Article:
May I offer my interpretation of the Universal Law of Attachment and Detachment?
This is the opinion of a novice student, seeking to get his Law Degree, way down the road. This is my first “college essay.”
We’re born into this physical world to develop discrimination, discernment. The Buddha in his article on the Law of Attachment and Detachment (1) describes the fluidity that a person can develop by knowing (discerning) when to attach and when to detach. The process of creation requires both. It becomes a dance.
In a sense he’s describing what we could think of as our soul motion, our soul stirring, our soul working or operating. That is a much senior version to the one I’ll be giving you here.
In my version, our return Home, as the Mother calls it, will involve us finally surrendering all that marks us as individuals back to the Father, the Transcendent Void.
St. Paul described this moment when he said: “Then shall the Son [the Self] also himself be subject unto him, that God may be all in all.” (2)
The Self surrenders individuation and merges back into the One.
All of life was created for this moment of reunion, the end of the journey from God to God.
As long as we remember that, then where the Law of Attachment and Detachment comes in is that it teaches us what to detach from and what to attach to in order to reach the end of our journey Home.
As we learn to discriminate, we find that even “we” – our egos and constructed selves – are unreal. Our ultimate surrender will be to surrender all that’s unreal to the only thing that’s Real, God. We’re faced with thoughts of utter extinction. Primal fears arise.
Nonetheless, whatever we really are is what will be left over from that final surrender to the One.
We are the default, the residuum, according to the maxim: Whatever is impermanent, whatever is changing is not Real.
To discern what or who to surrender to, we need discrimination. For me, the Law of Attachment and Detachment describes the development of that discrimination.
Can I put the matter another way?
For a long time, I’ve held that the basic spiritual movement is to turn from the world to God.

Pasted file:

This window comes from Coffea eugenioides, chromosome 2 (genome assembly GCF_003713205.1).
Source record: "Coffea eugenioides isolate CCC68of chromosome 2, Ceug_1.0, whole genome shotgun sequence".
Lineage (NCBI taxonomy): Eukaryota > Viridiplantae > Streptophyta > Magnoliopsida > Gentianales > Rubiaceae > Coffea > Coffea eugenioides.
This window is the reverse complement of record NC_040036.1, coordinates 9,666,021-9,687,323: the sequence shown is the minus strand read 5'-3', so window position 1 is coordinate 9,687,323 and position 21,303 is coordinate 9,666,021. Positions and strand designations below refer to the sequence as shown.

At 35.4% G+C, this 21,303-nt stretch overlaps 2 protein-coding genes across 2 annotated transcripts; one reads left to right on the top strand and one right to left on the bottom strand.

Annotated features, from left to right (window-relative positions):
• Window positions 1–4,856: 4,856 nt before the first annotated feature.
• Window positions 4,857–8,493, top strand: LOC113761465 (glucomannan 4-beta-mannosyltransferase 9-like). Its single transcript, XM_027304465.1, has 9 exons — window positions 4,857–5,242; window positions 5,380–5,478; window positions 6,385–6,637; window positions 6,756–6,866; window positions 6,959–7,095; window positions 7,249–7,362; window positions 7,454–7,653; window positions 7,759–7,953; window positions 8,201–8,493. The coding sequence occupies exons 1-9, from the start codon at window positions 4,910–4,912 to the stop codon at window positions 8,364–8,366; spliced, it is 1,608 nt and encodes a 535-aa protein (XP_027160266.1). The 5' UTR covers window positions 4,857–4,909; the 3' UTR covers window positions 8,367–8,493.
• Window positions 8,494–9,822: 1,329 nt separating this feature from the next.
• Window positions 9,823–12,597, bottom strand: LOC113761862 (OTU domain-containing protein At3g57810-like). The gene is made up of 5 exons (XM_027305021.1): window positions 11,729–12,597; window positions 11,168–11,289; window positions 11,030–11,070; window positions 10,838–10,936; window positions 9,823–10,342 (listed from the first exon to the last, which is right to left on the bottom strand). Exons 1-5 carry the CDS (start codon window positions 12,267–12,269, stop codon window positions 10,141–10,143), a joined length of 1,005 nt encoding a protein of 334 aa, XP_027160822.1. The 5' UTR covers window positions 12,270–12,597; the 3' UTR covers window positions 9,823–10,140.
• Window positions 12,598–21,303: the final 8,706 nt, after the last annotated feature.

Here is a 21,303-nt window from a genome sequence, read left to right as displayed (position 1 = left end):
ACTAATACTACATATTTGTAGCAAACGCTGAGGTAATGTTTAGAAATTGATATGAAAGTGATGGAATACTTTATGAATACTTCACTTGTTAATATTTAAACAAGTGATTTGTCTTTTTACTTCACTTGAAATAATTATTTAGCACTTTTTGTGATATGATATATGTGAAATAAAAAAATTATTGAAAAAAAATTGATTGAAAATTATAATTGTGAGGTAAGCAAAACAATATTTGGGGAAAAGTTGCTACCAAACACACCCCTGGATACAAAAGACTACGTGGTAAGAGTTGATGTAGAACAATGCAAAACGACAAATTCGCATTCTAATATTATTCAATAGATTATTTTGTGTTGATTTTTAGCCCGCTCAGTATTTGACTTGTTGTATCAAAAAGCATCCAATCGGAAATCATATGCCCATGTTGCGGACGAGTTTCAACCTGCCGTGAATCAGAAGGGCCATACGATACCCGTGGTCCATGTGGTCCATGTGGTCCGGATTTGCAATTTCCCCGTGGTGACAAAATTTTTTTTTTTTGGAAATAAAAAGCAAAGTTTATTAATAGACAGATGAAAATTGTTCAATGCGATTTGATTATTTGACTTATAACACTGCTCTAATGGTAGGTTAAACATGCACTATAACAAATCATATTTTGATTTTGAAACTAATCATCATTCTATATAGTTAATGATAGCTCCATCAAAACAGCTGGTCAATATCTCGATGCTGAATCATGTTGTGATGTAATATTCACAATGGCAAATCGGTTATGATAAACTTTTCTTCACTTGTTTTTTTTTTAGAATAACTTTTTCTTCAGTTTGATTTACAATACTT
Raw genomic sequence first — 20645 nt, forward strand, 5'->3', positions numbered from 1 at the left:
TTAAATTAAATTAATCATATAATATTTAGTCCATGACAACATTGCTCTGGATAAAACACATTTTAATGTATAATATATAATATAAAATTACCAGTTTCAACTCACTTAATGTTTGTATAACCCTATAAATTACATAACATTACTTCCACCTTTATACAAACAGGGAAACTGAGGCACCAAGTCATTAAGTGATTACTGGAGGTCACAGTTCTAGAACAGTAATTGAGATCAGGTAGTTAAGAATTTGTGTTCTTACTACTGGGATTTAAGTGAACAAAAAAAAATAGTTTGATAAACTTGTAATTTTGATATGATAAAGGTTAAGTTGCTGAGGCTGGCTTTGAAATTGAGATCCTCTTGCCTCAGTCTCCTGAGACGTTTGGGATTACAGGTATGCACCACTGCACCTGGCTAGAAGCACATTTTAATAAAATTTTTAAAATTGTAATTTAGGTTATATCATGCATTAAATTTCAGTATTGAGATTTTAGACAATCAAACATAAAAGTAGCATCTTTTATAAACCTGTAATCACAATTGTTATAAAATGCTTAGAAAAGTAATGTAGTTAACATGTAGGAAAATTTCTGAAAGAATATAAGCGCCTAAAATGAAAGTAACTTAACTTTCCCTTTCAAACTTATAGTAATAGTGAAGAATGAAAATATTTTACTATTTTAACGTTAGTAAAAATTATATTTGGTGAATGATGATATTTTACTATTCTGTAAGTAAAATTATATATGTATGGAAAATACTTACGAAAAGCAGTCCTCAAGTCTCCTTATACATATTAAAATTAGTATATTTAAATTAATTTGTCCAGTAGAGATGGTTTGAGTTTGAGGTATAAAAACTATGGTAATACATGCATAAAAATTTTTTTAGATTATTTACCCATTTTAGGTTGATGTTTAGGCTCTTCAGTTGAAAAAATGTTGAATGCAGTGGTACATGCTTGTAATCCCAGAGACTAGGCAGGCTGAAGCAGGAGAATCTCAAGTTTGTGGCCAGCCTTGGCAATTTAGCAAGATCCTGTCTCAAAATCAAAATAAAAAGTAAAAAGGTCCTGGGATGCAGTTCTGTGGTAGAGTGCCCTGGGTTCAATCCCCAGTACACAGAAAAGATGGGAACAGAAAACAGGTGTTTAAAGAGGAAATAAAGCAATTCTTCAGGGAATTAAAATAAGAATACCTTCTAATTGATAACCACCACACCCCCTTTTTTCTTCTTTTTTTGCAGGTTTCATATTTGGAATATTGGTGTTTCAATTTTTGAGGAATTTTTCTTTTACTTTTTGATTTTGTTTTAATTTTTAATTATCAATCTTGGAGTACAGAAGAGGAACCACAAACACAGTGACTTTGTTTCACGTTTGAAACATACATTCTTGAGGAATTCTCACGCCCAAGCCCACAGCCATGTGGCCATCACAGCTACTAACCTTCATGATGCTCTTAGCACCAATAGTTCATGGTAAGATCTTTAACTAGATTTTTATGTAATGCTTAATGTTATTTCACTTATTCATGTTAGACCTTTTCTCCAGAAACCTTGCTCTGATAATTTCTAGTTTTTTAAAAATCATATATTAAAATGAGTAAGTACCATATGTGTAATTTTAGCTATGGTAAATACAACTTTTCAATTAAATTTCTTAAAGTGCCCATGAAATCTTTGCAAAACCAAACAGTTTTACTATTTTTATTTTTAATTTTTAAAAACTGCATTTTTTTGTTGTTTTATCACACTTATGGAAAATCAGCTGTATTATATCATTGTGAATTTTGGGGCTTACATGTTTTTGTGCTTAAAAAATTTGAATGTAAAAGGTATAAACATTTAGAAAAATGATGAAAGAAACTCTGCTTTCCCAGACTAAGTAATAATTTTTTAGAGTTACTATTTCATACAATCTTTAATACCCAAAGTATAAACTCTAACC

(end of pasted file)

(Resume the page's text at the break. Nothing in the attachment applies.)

If I was asked to elaborate, I’d say that the basic spiritual movement is, as I believe Hindus would put it, to discriminate between the Real and the unreal, to detach from the unreal, and to attach to the Real.
In other words, to turn from the world to God.
Physical life gives us the lessons we need to learn how to discriminate between the Real and the unreal, so that when the moment of ultimate surrender comes, we know what to surrender to. We know what is Real amidst all the unreal, what Zen calls the Ten Thousand Things.
I came alive in the early Seventies. for many years after, my inner life remained a jumble of vasana-born messages, conclusions, and decisions, an elaborate mask, and a range of games I’d be playing and scripts I’d be living. I’d appear to myself now as Byzantine. I’d be embarrassed.
Through a long life of experiences, my discrimination has advanced a wee bit. I’ve advanced the purpose of physical life – to develop discrimination – a step or two.
But more important than that, I’ve learned to attach to the Divine – you could also say, to the Love. It turns out to be the same in everyone and everything.
I bow before the Divine Love that you are. That I am as well. That it turns out we both are.
(1) The Buddha, “Universal Law of Attachment and Detachment” in Linda Dillon, The New You: Emerging into then Brilliance of Humanity’s Heart Consciousness. Port St. Lucie: 2013.
(2) I Corinthians 15:24 and 28.